WADJDA (Soda). The first feature film to be shot in Saudi Arabia and, what is most amazing is that it has been directed by a woman (sic, Haifaa Al Mansour).It was a logistical nightmare: women and men can’t work together! There was also, initially. a clash of cultures between the laidback Saudi crew and the hyper-efficient German crew.
This fascinating film deals with the terrible (by our standards) restrictions Saudi women have to put up with. A 10-year-old girl (talented Waad Mohammed), a tomboy and a bit of a rebel, wants to buy a bike. (Girls don’t ride bikes! Women aren’t even allowed to drive cars!).
She takes part in a religious competition on the Koran, hoping to win the prize money. The strict headmistress brooks no feminism in her pupils.
If you want to know what Norman was like when he was a teenager at high school then you will want to watch this American television prequel, somewhat oddly set in the present day.
He is the ultimate mummy’s boy. (“You’ve got to let her go,” advises his half-brother.) The script is absurdly overloaded and unfocused. There are too many distracting strands and the dialogue is laughable; but Freddie Highmore (as Norman) and Vera Farmiga (as his mum) keep a grip on the audience’s attention.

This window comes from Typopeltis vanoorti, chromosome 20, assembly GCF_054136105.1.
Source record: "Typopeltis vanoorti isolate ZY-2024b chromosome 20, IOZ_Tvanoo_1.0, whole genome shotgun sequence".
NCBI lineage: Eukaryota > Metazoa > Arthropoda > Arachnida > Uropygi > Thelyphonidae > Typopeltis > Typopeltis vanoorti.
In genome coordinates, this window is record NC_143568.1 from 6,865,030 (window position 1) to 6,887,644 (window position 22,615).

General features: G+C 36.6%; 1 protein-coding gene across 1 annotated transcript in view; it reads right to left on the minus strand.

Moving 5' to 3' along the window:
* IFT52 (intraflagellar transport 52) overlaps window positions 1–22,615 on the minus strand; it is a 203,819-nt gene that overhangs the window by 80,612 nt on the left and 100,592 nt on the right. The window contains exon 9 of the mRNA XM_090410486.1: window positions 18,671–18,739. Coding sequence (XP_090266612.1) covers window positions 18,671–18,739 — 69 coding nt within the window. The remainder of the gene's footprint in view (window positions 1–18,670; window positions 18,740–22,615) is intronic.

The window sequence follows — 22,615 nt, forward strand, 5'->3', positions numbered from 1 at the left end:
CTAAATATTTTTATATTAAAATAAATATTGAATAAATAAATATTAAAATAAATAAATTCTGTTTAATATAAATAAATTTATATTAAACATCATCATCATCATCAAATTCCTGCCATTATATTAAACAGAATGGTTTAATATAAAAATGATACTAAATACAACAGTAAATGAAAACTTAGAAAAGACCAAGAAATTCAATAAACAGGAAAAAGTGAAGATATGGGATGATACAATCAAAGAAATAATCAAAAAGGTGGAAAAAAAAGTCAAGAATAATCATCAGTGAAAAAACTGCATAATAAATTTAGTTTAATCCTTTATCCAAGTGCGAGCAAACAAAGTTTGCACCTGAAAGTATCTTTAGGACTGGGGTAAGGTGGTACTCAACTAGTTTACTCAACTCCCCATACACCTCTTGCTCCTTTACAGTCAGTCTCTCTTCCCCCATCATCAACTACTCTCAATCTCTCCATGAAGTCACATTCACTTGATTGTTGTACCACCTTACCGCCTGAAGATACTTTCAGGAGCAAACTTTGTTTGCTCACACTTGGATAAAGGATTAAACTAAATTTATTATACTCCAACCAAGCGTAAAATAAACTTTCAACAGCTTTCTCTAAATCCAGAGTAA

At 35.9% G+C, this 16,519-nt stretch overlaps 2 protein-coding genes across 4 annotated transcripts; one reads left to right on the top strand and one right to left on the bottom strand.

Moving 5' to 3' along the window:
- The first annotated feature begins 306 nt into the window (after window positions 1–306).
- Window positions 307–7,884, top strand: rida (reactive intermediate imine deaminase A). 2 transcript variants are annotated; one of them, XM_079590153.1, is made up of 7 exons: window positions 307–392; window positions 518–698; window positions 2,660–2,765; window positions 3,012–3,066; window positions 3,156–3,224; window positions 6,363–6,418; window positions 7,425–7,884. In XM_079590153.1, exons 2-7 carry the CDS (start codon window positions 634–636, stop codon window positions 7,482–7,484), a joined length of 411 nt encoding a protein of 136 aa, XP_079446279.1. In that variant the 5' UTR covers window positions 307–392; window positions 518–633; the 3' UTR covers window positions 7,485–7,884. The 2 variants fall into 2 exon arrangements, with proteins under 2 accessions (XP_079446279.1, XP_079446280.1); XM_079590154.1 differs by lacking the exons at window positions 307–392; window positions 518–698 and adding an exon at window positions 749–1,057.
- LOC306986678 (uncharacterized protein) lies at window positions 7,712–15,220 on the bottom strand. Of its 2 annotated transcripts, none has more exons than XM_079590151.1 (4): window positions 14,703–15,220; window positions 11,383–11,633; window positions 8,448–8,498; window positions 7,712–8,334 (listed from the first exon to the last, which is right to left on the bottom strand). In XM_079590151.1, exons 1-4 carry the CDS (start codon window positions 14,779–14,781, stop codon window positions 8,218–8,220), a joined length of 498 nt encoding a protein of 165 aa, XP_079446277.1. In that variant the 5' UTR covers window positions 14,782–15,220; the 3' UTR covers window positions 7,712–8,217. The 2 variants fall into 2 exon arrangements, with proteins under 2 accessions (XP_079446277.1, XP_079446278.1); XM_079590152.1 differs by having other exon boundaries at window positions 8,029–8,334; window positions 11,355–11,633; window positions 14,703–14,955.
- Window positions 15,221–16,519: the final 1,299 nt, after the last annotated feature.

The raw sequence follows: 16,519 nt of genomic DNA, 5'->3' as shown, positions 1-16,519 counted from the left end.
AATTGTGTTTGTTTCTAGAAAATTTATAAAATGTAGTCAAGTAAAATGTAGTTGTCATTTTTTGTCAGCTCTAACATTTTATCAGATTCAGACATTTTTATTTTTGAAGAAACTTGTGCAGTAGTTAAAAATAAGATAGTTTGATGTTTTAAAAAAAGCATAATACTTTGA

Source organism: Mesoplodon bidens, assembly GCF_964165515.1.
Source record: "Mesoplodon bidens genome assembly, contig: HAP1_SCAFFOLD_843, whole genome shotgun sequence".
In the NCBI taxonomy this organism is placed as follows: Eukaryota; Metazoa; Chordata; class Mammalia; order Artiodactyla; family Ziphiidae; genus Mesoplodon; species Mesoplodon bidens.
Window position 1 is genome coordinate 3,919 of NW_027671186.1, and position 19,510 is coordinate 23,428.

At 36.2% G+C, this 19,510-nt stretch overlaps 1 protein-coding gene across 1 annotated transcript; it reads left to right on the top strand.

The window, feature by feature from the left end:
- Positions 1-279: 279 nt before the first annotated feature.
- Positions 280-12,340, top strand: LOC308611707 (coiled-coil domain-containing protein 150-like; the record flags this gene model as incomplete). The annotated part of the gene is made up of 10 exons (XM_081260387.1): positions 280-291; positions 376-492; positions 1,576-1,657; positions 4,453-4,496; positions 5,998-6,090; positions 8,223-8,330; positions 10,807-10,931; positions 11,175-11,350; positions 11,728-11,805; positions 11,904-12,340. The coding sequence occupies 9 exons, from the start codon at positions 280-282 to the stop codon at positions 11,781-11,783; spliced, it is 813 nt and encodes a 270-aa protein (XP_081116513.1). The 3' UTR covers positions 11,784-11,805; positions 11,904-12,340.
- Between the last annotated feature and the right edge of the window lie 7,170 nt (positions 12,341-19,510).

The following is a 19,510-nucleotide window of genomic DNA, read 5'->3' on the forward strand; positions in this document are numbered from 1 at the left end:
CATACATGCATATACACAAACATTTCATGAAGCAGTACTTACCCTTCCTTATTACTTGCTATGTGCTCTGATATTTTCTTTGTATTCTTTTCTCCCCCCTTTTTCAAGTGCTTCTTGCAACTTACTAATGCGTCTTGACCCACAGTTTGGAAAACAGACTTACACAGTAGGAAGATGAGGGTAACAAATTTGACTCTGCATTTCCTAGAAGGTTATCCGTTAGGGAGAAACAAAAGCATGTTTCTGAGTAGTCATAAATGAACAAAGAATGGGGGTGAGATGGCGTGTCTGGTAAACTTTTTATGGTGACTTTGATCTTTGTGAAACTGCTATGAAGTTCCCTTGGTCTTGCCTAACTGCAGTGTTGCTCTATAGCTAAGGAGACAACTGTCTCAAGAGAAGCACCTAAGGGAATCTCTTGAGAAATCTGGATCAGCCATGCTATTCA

PRISONERS (Entertainment One). The ultimate parental nightmare must be the kidnapping of a child. One father (Hugh Jackman, excellent), in his uncontrollable grief and rage, is driven to torturing a suspect, a retard.
Jake Gyllenhaal (totally unrecognizable), is the obsessed detective; eyes-blinking all the time, he follows false trails and targets the mentally ill. Denis Villeneuve’s dark, violent and convoluted thriller is sometimes painful to watch; and it becomes less and less believable as it goes on and loses its grip towards the end.
ROMEO AND JULIET (Entertainment in Video). Julian (Downton Abbey) Fellows has rewritten Shakespeare!!!! I’m not joking. The actors (led by Douglas Booth and Hailee Steinfeld) spout an awkward mix of his dialogue and the Bard’s. It all sounds so artificial.
But what is so awful is that you instinctively know many lazy teachers up and down the country will be using Carlo Carlei’s film rather than Shakespeare’s text in their lessons. The actual Italian locations (Mantua and Verona) are great; and so much better than any of the acting.
IN THE FOG (New Wave Films). This World War 2 drama is set in Occupied Soviet Union in 1942. A man is believed to be a collaborator because the Nazis hang three of his fellow-workers for sabotaging a train and he is the only one they set free.
Two partisans are dispatched to kill him. Will he be shot in cold blood? Can he escape his fate? The truth, grim, absorbing, directed by an Ukranian, Sergie Loznitsa, is gradually revealed in flashbacks. The brilliant opening sequence could be in any war, any period, medieval, modern, and in any place in the world.
by Robert Tanitch
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